This is a great cut-the-crap book about management and building a company. It’s most relevant to the the tech world, but there are plenty of gems here that are relevant to anyone – he’s especially good on shaping your culture (hint: yoga at work is not your organisational culture).
Here’s the introduction:
Every time I read a management or self-help book, I find myself saying “That’s fine, but that wasn’t really the hard thing about the situation.”
The hard thing isn’t setting a big, hairy, audacious goal. The hard thing is laying people off when you miss the big goal.
The hard thing isn’t hiring great people. The hard thing is when those “great people” develop a sense of entitlement and start demanding unreasonable things.
The hard thing isn’t setting up an organizational chart. The hard thing is getting people to communicate within the organization that you just designed.
The hard thing isn’t dreaming big. The hard thing is waking up in he middle of the night in a cold sweat when your dream turns into a nightmare.
The problem with these books is that they attempt to provide a recipe for challenges that have no recipes. There’s no recipe for really complicated, dynamic situations. There’s no recipe for building a high-tech company; there’s no recipe for leading a group of people out of trouble; there’s no recipe for making hit songs; there’s no recipe for running for president … and there’s no recipe for motivating people when your business has turned to crap.
That’s the hard thing about hard things: there is no formula for dealing with them.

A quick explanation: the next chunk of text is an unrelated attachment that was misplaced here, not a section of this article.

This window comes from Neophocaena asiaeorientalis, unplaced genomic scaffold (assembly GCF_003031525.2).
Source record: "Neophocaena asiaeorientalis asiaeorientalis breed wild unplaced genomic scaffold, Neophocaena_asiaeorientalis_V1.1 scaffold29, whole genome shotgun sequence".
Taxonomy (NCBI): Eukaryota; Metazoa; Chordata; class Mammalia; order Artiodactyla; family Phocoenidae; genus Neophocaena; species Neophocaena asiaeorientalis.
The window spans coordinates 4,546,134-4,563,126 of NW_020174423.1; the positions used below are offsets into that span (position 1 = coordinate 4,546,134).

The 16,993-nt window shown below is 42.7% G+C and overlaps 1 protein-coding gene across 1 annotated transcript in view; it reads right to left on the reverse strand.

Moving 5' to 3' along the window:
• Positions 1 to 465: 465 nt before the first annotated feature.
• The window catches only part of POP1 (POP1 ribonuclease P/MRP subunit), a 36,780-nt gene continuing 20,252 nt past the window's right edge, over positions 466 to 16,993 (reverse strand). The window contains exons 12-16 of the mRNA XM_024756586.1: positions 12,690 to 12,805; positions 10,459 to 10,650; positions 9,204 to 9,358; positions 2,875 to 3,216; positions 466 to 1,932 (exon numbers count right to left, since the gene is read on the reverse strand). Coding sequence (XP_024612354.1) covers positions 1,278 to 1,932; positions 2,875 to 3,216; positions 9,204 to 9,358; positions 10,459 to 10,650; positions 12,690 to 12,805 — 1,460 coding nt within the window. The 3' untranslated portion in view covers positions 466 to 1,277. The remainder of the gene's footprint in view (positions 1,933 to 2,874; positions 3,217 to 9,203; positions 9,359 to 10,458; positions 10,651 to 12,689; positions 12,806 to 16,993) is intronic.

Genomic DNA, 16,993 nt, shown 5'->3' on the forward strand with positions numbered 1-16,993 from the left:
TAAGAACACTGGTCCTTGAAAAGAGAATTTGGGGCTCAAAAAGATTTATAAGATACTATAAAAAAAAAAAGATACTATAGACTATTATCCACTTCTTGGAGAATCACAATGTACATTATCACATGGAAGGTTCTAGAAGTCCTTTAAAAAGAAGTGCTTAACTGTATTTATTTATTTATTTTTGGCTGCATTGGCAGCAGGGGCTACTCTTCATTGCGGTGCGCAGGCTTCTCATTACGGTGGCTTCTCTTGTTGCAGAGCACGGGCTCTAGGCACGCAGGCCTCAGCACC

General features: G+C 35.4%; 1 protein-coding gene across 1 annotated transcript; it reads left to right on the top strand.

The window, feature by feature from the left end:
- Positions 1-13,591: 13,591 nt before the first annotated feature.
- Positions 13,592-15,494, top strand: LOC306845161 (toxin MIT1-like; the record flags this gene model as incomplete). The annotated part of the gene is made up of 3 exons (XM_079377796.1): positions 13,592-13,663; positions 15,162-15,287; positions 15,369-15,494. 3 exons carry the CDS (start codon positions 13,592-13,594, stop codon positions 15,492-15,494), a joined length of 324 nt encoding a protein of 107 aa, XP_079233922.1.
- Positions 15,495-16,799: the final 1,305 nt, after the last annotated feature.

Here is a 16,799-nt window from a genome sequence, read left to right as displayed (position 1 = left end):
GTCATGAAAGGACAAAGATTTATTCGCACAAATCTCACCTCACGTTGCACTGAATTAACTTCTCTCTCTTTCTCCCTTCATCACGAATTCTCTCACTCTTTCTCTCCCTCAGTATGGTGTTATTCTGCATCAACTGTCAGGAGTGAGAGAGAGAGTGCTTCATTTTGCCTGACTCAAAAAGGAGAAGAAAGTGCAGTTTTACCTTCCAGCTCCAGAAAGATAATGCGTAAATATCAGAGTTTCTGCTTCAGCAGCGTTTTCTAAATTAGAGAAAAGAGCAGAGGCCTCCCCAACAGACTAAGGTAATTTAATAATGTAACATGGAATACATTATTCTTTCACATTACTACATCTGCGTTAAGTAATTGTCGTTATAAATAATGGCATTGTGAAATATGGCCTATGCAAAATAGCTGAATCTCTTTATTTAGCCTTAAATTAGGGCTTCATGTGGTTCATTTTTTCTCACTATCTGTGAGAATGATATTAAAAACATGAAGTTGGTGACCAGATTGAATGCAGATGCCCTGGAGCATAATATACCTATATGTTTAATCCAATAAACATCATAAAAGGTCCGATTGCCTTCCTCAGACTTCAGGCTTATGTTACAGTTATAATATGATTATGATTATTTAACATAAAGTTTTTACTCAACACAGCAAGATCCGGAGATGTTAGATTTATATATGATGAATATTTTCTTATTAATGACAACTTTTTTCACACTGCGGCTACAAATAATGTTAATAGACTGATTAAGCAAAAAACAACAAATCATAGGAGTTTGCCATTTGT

Nonetheless, there are many bits of advice and experience that can help with the hard things.
I do not attempt to present a formula in this book. Instead, I present my story and the difficulties that I have faced.
I share my experiences in the hope of providing clues and inspiration for others who find themselves in the struggle to build something out of nothing.
Your desire to be generous to others is a great motivator to excellence: if you’re serious about ensuring that the externalities of your project are consistently positive, you’re going to need to be doubly good at what you do.
You need emotional energy and time to spare to listen well, to be gracious under pressure, to be the kind of employer or customer that helps your team or partners to do their best work.
It takes discipline to do this kind of emotional labour day in, day out. You need to be clear about what you’re doing and how and why, plan for it, and be deliberate about doing it consistently. You need to find ways to articulate your values to people inside and outside your project.
You need to be hard-headed about being soft-hearted.
We eat elephants of different shapes and sizes. But most of the time, doing most of the things that matter, we’re eating elephants:
learning a new skill
growing a friendship
running a household
building an organisation
bringing up children
serving a country
paying off a mortgage
writing a novel
being a neighbour
It’s easy to feel stuck with things like these, because they’re never done. But in all of them, we can go backward (this includes stasis) or move forward (which is a prerequisite for stability).
I’ll post another day about the meaningful goals that help with forward motion. For today – and there’s less than an hour left of it – suffice to say that sometimes the thing to do with elephants is just to show up regularly and take a bite or two.
Real marketing is built into what you do and why you do it. It’s part of your story, something that you do organically when your business is aligned with your mission and values. Kept promises, free returns, obsession with the details, returned emails, clean tables, and attentive staff – all of this is your real marketing.
Real marketing creates a deeper impact, leaves a lasting impression, and is as powerful as a smile.
Why do people come to you for the thing you provide? What do they get? Why do they want it? How does it make them feel? What makes them come back? Do they tell other people about you? What do they say?